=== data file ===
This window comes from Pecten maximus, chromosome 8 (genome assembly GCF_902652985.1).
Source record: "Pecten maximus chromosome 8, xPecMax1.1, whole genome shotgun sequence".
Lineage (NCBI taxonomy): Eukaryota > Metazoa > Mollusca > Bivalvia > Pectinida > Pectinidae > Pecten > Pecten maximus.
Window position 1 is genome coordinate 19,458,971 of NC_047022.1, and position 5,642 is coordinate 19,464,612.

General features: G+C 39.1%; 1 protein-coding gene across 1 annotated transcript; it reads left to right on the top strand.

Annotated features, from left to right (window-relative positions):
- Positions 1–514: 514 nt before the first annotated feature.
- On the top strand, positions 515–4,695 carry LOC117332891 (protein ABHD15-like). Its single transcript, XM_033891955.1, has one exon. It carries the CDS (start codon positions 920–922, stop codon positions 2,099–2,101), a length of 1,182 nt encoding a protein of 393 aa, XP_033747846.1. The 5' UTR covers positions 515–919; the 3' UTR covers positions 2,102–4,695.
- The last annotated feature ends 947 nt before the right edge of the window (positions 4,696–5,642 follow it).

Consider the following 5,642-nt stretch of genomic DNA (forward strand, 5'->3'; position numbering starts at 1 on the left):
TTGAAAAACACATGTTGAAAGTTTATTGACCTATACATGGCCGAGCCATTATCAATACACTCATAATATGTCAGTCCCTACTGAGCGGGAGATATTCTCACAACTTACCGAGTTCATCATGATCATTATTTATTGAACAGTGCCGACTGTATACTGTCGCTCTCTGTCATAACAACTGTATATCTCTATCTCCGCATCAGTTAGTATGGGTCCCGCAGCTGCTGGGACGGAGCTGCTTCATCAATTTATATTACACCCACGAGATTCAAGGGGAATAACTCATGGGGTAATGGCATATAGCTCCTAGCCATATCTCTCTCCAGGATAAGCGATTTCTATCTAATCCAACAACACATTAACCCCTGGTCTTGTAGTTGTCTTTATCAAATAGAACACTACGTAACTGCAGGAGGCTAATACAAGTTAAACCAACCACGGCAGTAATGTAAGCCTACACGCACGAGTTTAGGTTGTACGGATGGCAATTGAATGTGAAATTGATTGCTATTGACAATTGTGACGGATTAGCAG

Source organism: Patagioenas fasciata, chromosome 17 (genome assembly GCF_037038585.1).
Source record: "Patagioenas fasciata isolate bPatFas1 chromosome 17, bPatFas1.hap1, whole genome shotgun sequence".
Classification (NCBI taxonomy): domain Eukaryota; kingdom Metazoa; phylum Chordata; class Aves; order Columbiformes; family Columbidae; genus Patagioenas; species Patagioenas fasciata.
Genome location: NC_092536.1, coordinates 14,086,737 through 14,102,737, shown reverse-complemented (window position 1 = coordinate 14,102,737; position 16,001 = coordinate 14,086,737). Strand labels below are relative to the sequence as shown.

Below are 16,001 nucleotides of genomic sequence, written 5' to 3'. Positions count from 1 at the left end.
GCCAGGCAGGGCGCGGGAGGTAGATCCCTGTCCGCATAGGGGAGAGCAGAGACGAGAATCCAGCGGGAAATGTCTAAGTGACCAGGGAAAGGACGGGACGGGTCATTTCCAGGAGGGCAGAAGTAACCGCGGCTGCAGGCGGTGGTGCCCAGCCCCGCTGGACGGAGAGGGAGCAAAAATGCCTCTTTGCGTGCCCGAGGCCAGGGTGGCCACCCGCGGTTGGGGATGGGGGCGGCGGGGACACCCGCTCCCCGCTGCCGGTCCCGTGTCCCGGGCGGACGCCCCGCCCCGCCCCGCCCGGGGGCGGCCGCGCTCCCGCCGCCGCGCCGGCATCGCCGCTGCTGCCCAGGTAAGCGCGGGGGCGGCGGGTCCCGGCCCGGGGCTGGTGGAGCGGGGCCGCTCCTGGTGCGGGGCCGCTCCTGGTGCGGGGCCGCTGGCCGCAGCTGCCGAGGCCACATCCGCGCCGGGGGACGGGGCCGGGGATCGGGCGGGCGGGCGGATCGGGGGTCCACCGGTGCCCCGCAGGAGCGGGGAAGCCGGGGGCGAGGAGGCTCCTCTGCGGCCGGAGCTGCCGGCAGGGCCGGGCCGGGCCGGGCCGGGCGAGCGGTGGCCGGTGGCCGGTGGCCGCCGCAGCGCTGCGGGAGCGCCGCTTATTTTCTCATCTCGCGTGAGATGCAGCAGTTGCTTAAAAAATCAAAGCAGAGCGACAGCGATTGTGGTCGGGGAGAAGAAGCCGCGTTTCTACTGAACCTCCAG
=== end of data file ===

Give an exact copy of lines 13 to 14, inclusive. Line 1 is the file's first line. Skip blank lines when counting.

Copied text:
Source record: "Patagioenas fasciata isolate bPatFas1 chromosome 17, bPatFas1.hap1, whole genome shotgun sequence".
Classification (NCBI taxonomy): domain Eukaryota; kingdom Metazoa; phylum Chordata; class Aves; order Columbiformes; family Columbidae; genus Patagioenas; species Patagioenas fasciata.